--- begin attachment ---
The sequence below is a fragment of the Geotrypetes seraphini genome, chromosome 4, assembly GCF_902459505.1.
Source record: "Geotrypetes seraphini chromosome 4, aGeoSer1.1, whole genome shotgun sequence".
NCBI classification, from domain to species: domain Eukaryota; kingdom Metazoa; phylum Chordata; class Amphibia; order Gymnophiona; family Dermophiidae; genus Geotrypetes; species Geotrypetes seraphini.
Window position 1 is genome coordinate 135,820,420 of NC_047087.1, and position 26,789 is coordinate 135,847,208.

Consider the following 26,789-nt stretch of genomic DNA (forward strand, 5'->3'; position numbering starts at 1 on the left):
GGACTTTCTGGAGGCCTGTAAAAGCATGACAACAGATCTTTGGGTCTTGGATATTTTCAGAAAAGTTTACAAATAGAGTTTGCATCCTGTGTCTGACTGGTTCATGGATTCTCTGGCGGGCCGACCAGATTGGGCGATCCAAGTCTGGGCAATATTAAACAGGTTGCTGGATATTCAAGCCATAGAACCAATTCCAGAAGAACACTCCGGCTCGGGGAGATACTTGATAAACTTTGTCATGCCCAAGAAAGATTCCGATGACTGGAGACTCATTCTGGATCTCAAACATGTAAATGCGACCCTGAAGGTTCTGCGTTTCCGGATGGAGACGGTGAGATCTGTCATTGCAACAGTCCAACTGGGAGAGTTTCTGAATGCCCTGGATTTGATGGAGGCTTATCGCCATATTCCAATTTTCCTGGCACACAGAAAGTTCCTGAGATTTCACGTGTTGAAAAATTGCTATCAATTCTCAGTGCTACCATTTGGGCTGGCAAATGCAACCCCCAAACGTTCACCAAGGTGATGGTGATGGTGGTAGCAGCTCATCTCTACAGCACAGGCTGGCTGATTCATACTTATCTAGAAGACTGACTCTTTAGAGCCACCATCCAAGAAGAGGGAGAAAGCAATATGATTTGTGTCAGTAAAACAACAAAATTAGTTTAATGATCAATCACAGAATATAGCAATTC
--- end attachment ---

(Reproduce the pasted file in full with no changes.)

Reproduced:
The sequence below is a fragment of the Geotrypetes seraphini genome, chromosome 4, assembly GCF_902459505.1.
Source record: "Geotrypetes seraphini chromosome 4, aGeoSer1.1, whole genome shotgun sequence".
NCBI classification, from domain to species: domain Eukaryota; kingdom Metazoa; phylum Chordata; class Amphibia; order Gymnophiona; family Dermophiidae; genus Geotrypetes; species Geotrypetes seraphini.
Window position 1 is genome coordinate 135,820,420 of NC_047087.1, and position 26,789 is coordinate 135,847,208.

Consider the following 26,789-nt stretch of genomic DNA (forward strand, 5'->3'; position numbering starts at 1 on the left):
GGACTTTCTGGAGGCCTGTAAAAGCATGACAACAGATCTTTGGGTCTTGGATATTTTCAGAAAAGTTTACAAATAGAGTTTGCATCCTGTGTCTGACTGGTTCATGGATTCTCTGGCGGGCCGACCAGATTGGGCGATCCAAGTCTGGGCAATATTAAACAGGTTGCTGGATATTCAAGCCATAGAACCAATTCCAGAAGAACACTCCGGCTCGGGGAGATACTTGATAAACTTTGTCATGCCCAAGAAAGATTCCGATGACTGGAGACTCATTCTGGATCTCAAACATGTAAATGCGACCCTGAAGGTTCTGCGTTTCCGGATGGAGACGGTGAGATCTGTCATTGCAACAGTCCAACTGGGAGAGTTTCTGAATGCCCTGGATTTGATGGAGGCTTATCGCCATATTCCAATTTTCCTGGCACACAGAAAGTTCCTGAGATTTCACGTGTTGAAAAATTGCTATCAATTCTCAGTGCTACCATTTGGGCTGGCAAATGCAACCCCCAAACGTTCACCAAGGTGATGGTGATGGTGGTAGCAGCTCATCTCTACAGCACAGGCTGGCTGATTCATACTTATCTAGAAGACTGACTCTTTAGAGCCACCATCCAAGAAGAGGGAGAAAGCAATATGATTTGTGTCAGTAAAACAACAAAATTAGTTTAATGATCAATCACAGAATATAGCAATTC